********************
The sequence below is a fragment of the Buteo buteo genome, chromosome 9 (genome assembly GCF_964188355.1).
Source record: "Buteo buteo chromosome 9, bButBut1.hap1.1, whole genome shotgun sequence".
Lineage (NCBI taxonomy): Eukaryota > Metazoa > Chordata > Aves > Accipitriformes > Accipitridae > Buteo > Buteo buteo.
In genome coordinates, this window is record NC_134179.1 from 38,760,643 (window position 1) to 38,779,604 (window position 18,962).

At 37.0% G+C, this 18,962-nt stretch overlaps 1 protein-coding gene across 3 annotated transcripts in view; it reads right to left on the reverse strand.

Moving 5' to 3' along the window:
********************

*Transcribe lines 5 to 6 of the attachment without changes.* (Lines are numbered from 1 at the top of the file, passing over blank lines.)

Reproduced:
At 37.0% G+C, this 18,962-nt stretch overlaps 1 protein-coding gene across 3 annotated transcripts in view; it reads right to left on the reverse strand.

Moving 5' to 3' along the window: